Next, move on to bigger steps, like leading a walking school bus or a free walk in the park. Consider partnering with initiatives such as Walk with a Doc, where physicians and other health professionals lead free community walks. Also make a point of telling adult clients how their actions can inspire their kids and grandkids to make physical activity a priority.

2. Tailor Activities To Age, Stage And Ability

Pediatric specialists often repeat this mantra: Children are not just “little adults”—and no two of them are alike. An important option when developing or promoting physical activity programs for children and adolescents is to break things down by age and stage of development. Activities can provide a wide degree of engagement and results based on a child’s age and ability (see Table 1).

3. Target Their Interests (And Make It Fun!)

The best physical activities for kids are interesting and enjoyable. Unlike adults, children have a hard time slogging through workouts in the hope of achieving a health goal. Every child prefers something different, and you have to find activities a kid would do regardless of the health benefits.

Research indicates that children who participate in sports, have more outdoor time, and walk or ride their bike to school are most likely to meet physical activity guidelines (Wilkie et al. 2018). Encourage your adult clients to identify physical activities that the whole family can enjoy together. Some families might even be interested in testing out and developing a new skill together.

4. Track Their Movements

A good way to know whether a child meets exercise guidelines is to track baseline activity. This is more difficult to do with children than with adults, but a few tools can help.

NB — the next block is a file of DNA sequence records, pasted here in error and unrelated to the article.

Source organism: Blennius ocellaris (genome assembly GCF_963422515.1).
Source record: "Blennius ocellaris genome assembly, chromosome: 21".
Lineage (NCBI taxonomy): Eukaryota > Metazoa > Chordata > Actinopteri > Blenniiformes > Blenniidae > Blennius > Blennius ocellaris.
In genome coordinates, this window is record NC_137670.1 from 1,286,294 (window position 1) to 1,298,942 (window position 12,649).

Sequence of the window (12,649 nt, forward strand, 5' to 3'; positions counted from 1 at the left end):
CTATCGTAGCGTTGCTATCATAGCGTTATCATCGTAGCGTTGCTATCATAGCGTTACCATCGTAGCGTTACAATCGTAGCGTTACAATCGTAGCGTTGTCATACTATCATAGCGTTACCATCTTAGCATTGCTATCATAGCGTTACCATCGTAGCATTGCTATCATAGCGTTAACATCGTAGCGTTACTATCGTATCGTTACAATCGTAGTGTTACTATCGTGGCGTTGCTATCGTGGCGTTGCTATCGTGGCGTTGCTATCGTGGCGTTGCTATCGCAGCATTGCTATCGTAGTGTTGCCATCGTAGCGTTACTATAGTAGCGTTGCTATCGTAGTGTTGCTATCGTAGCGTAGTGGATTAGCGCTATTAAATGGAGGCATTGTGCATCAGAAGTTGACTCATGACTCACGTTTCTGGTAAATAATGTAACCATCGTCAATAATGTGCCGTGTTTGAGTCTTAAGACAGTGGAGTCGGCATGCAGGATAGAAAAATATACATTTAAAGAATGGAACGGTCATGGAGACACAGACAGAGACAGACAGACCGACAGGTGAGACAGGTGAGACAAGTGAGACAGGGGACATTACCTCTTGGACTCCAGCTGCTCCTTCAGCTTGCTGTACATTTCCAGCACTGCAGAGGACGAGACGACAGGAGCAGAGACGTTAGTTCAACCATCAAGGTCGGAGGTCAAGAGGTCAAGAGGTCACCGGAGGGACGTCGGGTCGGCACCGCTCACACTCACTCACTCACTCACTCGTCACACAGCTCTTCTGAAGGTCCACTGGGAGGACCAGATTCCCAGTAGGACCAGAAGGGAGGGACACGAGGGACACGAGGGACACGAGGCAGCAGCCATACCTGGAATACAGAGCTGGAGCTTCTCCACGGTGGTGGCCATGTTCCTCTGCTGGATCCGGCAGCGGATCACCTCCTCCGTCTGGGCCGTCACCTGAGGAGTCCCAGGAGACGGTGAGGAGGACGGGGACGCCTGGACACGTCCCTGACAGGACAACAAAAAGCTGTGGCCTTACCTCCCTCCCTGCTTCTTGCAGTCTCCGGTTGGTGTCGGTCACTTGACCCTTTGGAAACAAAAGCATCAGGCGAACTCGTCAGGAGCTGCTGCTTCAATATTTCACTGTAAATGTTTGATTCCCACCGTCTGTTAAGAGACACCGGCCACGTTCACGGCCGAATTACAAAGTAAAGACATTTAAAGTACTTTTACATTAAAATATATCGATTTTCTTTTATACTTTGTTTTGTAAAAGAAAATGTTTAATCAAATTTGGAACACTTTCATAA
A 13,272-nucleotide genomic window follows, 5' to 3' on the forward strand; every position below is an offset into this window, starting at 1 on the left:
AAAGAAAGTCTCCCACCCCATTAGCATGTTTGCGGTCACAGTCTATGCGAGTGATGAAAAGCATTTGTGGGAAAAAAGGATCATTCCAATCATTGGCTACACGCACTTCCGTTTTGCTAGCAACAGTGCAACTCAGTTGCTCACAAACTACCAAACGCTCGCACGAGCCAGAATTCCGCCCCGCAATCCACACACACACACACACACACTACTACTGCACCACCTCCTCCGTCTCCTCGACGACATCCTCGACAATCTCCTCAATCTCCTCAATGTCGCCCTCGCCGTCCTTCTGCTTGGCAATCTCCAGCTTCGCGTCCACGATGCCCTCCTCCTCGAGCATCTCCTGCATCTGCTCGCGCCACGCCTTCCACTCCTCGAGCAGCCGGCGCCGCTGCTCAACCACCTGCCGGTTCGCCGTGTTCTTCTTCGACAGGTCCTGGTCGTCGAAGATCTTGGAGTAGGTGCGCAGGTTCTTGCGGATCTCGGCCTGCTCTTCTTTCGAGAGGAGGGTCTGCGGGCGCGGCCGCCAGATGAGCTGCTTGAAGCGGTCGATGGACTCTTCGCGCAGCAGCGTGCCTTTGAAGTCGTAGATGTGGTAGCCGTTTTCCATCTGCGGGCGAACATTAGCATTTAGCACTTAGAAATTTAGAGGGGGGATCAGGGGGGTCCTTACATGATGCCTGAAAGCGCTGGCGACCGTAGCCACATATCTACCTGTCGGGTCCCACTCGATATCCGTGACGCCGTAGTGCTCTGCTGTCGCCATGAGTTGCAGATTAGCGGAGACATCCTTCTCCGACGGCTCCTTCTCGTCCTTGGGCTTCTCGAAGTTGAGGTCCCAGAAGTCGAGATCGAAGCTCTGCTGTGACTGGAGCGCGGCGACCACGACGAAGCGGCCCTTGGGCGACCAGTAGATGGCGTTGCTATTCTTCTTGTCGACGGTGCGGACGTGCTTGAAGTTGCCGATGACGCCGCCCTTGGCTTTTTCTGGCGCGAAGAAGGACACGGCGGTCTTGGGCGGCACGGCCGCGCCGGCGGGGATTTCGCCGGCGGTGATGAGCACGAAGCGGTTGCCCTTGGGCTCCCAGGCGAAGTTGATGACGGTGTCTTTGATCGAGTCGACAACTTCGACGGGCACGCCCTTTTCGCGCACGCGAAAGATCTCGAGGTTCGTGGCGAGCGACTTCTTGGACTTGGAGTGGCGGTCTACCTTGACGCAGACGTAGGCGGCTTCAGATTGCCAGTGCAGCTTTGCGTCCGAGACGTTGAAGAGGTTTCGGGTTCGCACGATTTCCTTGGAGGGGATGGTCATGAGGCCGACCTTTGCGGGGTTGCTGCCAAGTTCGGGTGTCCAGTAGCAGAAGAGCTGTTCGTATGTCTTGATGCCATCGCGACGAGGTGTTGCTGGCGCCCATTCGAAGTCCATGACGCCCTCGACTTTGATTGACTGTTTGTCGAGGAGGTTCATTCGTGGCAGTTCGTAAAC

For example, pedometers or activity trackers can estimate steps taken in a day. If procuring objective measures isn’t feasible, parents can get a baseline marker by noting their child’s activities in a typical day and approximating how close they come to meeting exercise recommendations. For example, a child who walks to school (20 minutes), jumps rope and does gymnastics in physical education class (20 minutes), plays on the monkey bars at recess (10 minutes), and plays soccer with his siblings at home after school (20 minutes) meets the physical activity guidelines for cardiovascular fitness (jumping rope, walking, soccer), as well as for muscle strengthening (gymnastics, monkey bars) and bone strengthening (jumping rope, gymnastics).

Some school districts implement fitness testing. For instance, the FitnessGram®, developed by The Cooper Institute in 1982, is used in thousands of schools across the United States. An assessment of this type shows parents their child’s fitness level based on standardized measures of cardiovascular fitness, muscular strength and endurance, flexibility, and body mass index.

5. Question The Status Quo

The key to helping kids meet exercise guidelines is to provide support that builds physical activity into the day. Indeed, this is why school is an ideal place for kids to get their 60 minutes of exercise. Encourage families to question preschools and daycare providers about their priorities on physical activity and motor skill development.

Health and fitness professionals should urge schools to add more physical activity. If changing the school day is out of reach, however, you are not out of luck. Persuade parents to ask schools how their children can be active:

  • Can parents encourage their kids to walk or bike to school, if it’s feasible?